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Fire Over England (1937)

Fire Over England.jpg

Forgive him, Excellency. His father’s ashes blow in his eyes and he cannot see. Queen Elizabeth I (Flora Robson) is dealing with her country’s deteriorating relationship with Spain. Michael Ingolby (Laurence Olivier), a naval officer whose father was killed fighting the Spanish, volunteers to go undercover in the Spanish court when Hilary Vane (James Mason) is killed while spying but before the names of the conspirators are revealed.  He learns plans are afoot to send an armada to ambush the British navy. Meanwhile, the aging Elizabeth, who has fallen for the dashing Ingolby, struggles with his fixation on one of her beautiful ladies-in-waiting Cynthia (Vivien Leigh). In Spain things get complicated when Ingolby tells Elena (Tamara Desni) of his real identity and she tells her husband palace governor Don Pedro (Robert Newton)… In the Old, power. In the New, gold. The first time that Leigh was paired with Olivier in a vehicle tailored for her by Alexander Korda, this wonderful production is unfortunately shot in monochrome – a shame because the colour production stills of this gorgeous pair in each other’s arms are just swoonsome. Adapted from A.E.W. Mason’s novel by Clemence Dane and Sergei Nolbandov, this has a deal of wit, particularly a wonderful dinnertime disquisition on prudence by Ingolgy. Robson is superb as Queen Bess and Raymond Massey is excellent as Philip II. It’s effectively shot by James Wong Howe and scored by Richard Addinsell but languishes in comparison with the following year’s Technicolor Hollywood production The Adventures of Robin Hood. Directed by William K. Howard. Everybody should come to me first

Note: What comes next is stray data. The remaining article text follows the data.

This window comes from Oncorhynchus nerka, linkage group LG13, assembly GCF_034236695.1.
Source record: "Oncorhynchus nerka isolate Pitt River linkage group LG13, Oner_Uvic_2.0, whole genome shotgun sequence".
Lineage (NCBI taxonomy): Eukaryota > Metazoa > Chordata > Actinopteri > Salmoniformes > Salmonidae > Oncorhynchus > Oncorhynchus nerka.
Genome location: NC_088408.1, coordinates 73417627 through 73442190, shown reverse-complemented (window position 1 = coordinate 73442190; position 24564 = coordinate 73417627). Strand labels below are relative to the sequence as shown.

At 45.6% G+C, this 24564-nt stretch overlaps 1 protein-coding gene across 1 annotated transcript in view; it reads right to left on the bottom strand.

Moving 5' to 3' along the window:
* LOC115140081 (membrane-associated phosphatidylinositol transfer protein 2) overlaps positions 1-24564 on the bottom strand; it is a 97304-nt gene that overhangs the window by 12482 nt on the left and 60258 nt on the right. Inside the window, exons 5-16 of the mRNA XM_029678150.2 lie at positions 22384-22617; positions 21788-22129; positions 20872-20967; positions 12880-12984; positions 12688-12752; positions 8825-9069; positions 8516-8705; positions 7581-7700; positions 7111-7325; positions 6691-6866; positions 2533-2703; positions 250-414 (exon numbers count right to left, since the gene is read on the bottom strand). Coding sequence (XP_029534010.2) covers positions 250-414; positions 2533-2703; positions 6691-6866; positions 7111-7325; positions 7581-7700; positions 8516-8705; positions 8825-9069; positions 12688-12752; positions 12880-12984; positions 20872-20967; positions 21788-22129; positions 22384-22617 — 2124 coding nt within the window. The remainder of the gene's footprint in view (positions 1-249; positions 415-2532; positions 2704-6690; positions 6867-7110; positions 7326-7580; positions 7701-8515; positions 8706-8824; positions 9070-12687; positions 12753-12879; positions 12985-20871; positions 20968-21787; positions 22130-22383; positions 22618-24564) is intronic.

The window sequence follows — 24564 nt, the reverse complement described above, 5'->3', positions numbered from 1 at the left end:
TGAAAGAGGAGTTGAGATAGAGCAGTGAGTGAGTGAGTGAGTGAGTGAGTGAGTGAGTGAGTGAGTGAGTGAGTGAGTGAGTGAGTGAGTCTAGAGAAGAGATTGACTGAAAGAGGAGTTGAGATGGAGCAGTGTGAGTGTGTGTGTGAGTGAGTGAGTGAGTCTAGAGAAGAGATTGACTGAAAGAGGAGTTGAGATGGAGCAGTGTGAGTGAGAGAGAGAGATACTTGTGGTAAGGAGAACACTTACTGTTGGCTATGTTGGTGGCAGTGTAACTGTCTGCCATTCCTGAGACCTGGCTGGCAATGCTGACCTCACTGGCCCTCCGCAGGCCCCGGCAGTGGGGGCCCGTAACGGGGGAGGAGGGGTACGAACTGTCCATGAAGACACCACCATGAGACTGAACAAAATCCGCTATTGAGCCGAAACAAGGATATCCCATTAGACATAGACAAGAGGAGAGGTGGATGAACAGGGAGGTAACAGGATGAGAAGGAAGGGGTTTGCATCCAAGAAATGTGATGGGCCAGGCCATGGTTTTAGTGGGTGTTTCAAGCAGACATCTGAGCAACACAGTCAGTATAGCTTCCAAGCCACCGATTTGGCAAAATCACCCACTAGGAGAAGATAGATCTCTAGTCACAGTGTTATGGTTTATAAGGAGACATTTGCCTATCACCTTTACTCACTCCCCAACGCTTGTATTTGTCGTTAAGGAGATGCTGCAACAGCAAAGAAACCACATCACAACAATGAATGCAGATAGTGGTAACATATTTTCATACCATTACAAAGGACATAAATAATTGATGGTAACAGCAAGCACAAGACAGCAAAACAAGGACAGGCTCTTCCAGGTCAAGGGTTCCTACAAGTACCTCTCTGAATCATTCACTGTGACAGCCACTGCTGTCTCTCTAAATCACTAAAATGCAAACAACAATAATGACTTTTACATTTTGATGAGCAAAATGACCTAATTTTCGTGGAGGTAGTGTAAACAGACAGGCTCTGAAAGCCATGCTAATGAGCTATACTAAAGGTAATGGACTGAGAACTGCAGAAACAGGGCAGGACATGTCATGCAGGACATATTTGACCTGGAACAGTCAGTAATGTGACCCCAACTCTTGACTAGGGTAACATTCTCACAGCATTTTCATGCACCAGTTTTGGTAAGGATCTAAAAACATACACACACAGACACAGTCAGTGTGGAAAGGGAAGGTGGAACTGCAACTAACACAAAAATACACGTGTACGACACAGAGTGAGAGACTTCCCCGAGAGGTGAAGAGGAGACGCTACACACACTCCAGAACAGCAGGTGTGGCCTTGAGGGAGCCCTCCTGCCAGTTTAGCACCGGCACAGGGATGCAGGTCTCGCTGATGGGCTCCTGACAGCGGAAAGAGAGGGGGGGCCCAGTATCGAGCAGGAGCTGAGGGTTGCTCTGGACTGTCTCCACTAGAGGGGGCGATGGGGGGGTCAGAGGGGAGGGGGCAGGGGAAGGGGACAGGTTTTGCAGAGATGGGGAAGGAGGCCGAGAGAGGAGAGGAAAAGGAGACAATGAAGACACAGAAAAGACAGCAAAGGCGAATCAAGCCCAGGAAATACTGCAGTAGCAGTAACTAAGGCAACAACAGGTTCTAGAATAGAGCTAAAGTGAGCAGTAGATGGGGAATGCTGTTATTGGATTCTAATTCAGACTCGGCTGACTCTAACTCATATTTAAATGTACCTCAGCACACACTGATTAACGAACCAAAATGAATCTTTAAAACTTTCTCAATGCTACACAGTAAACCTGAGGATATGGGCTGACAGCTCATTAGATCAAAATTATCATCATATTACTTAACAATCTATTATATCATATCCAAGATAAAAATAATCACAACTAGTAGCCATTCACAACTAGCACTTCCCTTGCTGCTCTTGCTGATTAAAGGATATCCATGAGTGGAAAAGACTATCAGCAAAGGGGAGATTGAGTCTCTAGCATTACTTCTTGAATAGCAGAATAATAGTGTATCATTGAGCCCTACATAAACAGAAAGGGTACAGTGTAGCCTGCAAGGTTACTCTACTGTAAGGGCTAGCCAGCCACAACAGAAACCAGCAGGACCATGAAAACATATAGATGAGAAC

About elainelennon

An occasional movie-watching diary.

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